The decision to leave a secure job at CHOP to join a startup was not easy. I think individuals who choose healthcare choose it for a reason. We see the opportunity to help other people and provide services that contribute to the betterment of society. In return, we are compensated with a stable and secure lifestyle. On the contrary, we read and hear about the startup world on shows like Shark Tank. They tell us how you have to risk everything in your life to focus on your business and eat Ramen noodles three times a day, 365 days a year. All of this is done in search of the almighty dollar as the reward.
This is how I initially viewed the two worlds I was deciding between. In reality, the two worlds are more alike than I ever imagined. In my current role as Chief Clinical Officer at Bainbridge Health, the motivation is to provide a solution that impacts patient safety in every hospital in this country. This feels very similar to my prior life at CHOP. Additionally, our team at Bainbridge Health maintains the same passion, obsession and commitment I witnessed on a daily basis at CHOP.
In the end, there were 3 major reasons why I decided to make this monumental leap:
Impact patient safety on a larger scale – As any patient safety professional will tell you, walking into to your job every day and putting out fires can be exhausting and draining. The ability to focus all of my efforts in one area, improving the use of medication related technologies, was very appealing.
Independence and autonomy – One of the “startup” themes that always comes up is the ability to craft a vision and align all your activities to be in service of that vision . This has been the most rewarding aspect of my journey so far. As a co-founder, I have the ability to greatly influence the direction and path our company is taking.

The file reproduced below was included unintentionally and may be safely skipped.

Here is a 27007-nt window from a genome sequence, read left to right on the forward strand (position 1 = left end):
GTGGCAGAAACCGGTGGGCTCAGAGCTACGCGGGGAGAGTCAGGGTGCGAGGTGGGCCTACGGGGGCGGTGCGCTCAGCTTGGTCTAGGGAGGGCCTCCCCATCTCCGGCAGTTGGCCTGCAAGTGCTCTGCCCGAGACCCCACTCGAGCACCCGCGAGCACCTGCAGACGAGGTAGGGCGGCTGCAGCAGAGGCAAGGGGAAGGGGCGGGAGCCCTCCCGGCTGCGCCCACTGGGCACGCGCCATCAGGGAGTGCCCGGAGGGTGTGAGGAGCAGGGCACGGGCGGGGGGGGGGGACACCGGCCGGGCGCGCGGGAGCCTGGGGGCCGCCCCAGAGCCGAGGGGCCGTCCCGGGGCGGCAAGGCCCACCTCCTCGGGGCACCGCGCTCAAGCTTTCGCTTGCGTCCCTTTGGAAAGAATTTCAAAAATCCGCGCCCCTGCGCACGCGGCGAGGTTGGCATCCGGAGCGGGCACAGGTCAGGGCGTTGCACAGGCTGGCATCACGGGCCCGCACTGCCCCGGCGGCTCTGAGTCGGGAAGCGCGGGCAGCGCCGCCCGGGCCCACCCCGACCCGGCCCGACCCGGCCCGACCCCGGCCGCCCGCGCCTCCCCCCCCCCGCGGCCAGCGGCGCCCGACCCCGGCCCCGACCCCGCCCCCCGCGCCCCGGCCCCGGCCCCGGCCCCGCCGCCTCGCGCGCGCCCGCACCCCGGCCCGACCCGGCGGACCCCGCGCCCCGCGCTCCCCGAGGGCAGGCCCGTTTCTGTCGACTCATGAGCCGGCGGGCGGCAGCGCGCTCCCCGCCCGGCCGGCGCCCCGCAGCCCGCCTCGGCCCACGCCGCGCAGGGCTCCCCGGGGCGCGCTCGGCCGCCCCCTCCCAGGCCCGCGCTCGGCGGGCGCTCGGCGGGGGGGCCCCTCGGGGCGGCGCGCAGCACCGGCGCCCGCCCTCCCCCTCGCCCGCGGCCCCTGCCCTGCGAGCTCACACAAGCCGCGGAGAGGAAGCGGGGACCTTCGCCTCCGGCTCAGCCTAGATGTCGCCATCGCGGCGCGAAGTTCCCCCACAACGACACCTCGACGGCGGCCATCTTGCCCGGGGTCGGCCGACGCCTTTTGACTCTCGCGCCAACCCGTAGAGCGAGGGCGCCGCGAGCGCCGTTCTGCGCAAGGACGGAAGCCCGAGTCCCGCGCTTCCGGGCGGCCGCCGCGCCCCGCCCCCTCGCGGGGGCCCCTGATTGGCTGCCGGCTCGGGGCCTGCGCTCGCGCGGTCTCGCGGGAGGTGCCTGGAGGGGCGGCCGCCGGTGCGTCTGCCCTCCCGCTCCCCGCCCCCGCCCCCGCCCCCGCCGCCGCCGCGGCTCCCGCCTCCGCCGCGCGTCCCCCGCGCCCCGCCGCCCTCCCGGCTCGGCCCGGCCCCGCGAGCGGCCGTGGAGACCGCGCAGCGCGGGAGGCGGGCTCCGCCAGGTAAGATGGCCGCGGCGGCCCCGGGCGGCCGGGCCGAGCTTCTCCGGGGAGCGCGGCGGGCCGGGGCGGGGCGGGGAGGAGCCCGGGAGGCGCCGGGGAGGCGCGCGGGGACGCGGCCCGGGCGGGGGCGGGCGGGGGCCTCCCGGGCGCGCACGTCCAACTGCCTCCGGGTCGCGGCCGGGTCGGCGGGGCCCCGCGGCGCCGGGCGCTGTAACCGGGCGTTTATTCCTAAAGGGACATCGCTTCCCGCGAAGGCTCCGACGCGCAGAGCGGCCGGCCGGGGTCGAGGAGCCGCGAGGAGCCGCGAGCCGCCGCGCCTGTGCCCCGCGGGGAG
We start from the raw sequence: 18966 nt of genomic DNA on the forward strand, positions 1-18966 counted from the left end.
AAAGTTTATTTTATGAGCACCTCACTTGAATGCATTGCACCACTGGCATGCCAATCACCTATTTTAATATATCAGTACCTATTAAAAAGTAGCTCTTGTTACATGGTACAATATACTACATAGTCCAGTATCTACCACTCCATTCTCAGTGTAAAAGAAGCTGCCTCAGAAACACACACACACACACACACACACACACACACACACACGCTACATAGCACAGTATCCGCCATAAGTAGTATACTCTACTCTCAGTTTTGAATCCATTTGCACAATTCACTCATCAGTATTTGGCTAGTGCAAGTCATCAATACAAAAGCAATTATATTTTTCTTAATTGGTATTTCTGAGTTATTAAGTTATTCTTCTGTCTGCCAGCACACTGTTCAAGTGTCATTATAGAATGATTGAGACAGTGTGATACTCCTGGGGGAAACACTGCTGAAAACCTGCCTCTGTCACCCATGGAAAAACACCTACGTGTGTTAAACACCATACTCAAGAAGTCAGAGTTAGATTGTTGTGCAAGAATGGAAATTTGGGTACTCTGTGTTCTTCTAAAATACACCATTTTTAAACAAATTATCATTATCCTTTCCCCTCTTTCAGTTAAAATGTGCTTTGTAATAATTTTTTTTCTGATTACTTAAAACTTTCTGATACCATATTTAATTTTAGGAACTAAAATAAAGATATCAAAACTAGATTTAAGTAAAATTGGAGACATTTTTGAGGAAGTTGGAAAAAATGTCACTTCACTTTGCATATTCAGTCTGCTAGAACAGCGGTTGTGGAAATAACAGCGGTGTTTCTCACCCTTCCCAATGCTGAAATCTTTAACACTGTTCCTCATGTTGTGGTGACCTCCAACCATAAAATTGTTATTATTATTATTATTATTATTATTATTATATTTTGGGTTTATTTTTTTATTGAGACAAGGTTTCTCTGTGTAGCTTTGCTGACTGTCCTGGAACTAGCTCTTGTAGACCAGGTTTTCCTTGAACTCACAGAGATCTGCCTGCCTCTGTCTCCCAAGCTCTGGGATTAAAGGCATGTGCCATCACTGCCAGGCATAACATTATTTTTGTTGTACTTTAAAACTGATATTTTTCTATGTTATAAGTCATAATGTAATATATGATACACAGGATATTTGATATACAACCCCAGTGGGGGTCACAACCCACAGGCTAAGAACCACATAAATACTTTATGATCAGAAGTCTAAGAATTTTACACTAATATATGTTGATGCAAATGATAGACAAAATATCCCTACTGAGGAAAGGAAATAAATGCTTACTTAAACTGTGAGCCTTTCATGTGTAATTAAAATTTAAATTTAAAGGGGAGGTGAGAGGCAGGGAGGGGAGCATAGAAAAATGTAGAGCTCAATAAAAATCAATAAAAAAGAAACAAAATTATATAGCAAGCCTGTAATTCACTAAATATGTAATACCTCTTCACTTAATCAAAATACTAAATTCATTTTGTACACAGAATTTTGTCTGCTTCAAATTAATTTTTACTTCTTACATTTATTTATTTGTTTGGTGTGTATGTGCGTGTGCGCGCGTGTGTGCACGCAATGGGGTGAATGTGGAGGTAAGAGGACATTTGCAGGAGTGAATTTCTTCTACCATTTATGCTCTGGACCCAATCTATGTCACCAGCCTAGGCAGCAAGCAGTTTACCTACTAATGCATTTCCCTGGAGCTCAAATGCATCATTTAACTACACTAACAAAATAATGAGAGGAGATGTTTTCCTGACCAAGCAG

Worry about regret – This explanation is not what you think. I am not worrying about the regret of making the wrong decision. I am worried about the regret I would feel if I didn’t make the leap. I am not sure I could deal with knowing that I passed on an opportunity to improve patient safety on a larger scale.
The major lesson this journey has taught me is to never close the door on an opportunity just because it seems risky or foreign. These opportunities may have the ability to be even more impactful and rewarding, as well expose you to more experiences.
I am truly grateful for the opportunities provided to me by The Children’s Hospital of Philadelphia, and I look forward to our new relationship as partners with Bainbridge Health.
“A ship is safer at shore… but that is not what it is built for”
– Albert Einstein
See original post here.
- Bainbridge Health Is Harnessing Medication Utilization Data to Conserve Waste and Manage The Supply of Critical Care Drugs Used to Treat COVID-19 Patients July 8, 2020
- The Impact of COVID-19 on Critical Care Medications June 10, 2020
- Clinical Data Trends Identified Across a Network of 11 Pediatric Hospitals April 28, 2020
- Do You Know What Doses Are Being Programmed in the OR? Make it an Expectation to Use Smart Infusion Pumps with DERS March 12, 2020
- Hard Stops: Everyone’s Using Them, Right? February 28, 2020